There’s a question that keeps bombarding me from time to time. Usually, it’s shrouded in some level of judgmentalism, but sometimes, and surprisingly, it comes with an honest heart that seeks an answer.
How can anyone who has committed adultery and left their spouse to marry another ever be forgiven by God? The fact that they are now married to another person shows they are unrepentant and due to Christ’s command in the Sermon on the Mount, they are actually living in perpetual adultery.
Is forgiveness for the remarried wishful thinking?
It’s an interesting statement and something I’ve pondered, to be sure. You better believe I’ve thought about it. So have thousands of people who are now living in divorced relationships that didn’t necessarily come as a result of adultery. What is the evangelical answer to more than half of the population? “Well, I’m sorry, but you’re living in perpetual adultery. You’re out of luck.”
For some, that is the answer. Judging by the occasional angry email I get, that’s the answer for a lot of people.
Let’s face the facts first. Adultery is a sin, horrible in the eyes of God. Divorce is a sin. It is not God’s plan for the married couple. I have no “but” or “however” to place here. Those are the facts of Scripture. I’m not going to make an excuse. That’s just it.
I don’t believe that those sins are unforgivable. Once we’ve trudged on and made our decisions before the face of God and despite His Word, we have a lot to consider. If we’ve remarried and forged ahead, there’s little to be done. Someone will say, “You shouldn’t sin to expect grace to abound.” To be gracious to that statement, I will only answer that there are millions of marriages that fail.
If Christian marriages were as great as they could be, partnered by Spirit filled people who were doing what they should, within a Spirit filled community, I surmise that we would have a lot less problems. But it is futile to throw stones when we don’t have a grasp of the situation.
What is the evangelical answer to more than half of the population? “Well, I’m sorry, but you’re living in perpetual adultery. You’re out of luck.“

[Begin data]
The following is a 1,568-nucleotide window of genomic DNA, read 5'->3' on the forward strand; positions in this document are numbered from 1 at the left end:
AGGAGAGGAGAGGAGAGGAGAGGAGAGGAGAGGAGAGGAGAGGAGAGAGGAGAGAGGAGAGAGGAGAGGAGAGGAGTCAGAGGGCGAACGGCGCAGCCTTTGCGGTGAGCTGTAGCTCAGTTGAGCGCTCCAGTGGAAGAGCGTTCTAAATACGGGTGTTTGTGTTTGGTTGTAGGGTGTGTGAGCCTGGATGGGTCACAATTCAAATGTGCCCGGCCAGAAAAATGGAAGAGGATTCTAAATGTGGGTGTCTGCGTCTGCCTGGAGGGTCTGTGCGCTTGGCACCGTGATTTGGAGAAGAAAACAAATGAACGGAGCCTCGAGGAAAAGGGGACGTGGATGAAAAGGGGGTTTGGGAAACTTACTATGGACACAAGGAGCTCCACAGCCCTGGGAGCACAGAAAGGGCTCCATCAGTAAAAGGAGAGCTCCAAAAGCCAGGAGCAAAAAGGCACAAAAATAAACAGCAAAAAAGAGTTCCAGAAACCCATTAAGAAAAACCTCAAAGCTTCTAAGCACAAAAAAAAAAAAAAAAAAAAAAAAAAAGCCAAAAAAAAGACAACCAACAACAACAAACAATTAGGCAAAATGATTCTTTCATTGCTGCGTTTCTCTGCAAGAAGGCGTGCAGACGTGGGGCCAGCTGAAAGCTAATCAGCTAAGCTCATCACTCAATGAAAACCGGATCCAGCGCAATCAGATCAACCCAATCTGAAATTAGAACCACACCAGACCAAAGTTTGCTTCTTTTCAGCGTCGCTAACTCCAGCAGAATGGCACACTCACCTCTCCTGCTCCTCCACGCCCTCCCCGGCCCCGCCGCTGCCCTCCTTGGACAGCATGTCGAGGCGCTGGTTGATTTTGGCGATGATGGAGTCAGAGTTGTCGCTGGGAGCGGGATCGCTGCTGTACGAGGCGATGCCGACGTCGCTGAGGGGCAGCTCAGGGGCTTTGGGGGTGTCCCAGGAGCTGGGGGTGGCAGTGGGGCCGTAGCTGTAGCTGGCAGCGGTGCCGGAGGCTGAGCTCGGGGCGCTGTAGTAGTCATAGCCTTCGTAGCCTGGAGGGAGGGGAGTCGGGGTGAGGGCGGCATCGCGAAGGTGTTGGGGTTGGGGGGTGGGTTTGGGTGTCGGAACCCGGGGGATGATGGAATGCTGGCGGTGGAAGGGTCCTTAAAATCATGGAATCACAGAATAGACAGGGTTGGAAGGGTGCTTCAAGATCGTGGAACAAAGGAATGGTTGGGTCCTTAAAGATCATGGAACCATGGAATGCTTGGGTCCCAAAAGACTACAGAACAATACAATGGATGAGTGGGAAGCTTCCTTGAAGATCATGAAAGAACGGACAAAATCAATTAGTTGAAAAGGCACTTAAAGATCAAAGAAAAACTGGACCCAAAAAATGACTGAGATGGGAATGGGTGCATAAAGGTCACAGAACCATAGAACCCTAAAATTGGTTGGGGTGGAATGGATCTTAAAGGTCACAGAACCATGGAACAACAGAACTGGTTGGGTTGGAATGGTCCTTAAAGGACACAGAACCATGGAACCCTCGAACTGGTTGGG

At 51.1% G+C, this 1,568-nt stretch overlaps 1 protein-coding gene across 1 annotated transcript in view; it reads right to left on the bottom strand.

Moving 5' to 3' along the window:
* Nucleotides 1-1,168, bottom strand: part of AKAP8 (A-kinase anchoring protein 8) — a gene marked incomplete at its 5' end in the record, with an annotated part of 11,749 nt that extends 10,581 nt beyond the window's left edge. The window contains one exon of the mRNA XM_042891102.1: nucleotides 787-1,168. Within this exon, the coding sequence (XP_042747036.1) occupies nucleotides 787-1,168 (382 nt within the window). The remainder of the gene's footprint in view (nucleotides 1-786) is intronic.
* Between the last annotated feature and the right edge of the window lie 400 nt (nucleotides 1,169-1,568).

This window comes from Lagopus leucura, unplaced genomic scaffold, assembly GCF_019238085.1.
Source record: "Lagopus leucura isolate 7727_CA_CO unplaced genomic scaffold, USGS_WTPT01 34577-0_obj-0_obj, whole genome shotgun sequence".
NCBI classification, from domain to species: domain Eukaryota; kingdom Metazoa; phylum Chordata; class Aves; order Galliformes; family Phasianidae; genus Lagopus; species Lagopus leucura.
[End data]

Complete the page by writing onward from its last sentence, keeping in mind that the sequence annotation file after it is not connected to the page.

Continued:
We do know that people sin. We do know that we shouldn’t. And we do know that millions and millions of Christian people are divorced and remarried and probably want an answer to this question.
Has Christ really looked at us and said, “Sorry, you’ve locked yourself in this box of sin. There’s nothing I can do for you this time. Unless you’re willing to divorce the person you’re with now and go back to the other person, regardless of how much has happened since then. I just don’t think I can ever forgive you. Ever.”
No, you’re not beyond forgiveness. Did you commit adultery before your marriage that led to a divorce? Then repent. Seek out your spouse and reconcile. If it doesn’t happen, don’t keep committing adultery. Stop. Repent. Turn to God.
Did you and your spouse divorce for different reasons and now you’ve remarried? Did someone tell you that you’re an adulterer because you remarried? Well, I’ll tell you what. That may be the letter of the law as some see it, but even if it is the case, it’s a one time sin. Fall upon your face, cry out to Christ and ask for forgiveness.
As one man said, “You can’t unscramble the egg.”
When they cast the adulterous woman at the feet of Christ, He didn’t waste his time with those who judged her. He spent His attention and time on her. When He finally answered them, they were ashamed and went away. Finally He said to her, “Is anyone left to condemn you? Go and sin no more.”
The act of adultery, like any other sin, does not have to be a continual act. Regardless of what the world says, when we repent, Christ makes us clean, new, sanctified people. It’s over. Now, the world may have a field day with us, but that’s all garbage. What matters most is what our Savior sees in us. He did atone for all my sins. Even the ones I committed while spitting in His face, God forgive me.
Go, sin no more. Live a life pleasing to Him. He has taken away our guilt.
1 Corinthians 6:9-11: “Or do you not know that the unrighteous will not inherit the kingdom of God? Do not be deceived: neither the sexually immoral, nor idolaters, nor adulterers . . . will inherit the kingdom of God. And such were some of you. But you were washed, you were sanctified, you were justified in the name of the Lord Jesus Christ and by the Spirit of our God.”
Ray Carroll is the author of “Fallen Pastor: Finding Restoration in a Broken World,” which answers many of the questions I get asked on a weekly basis.
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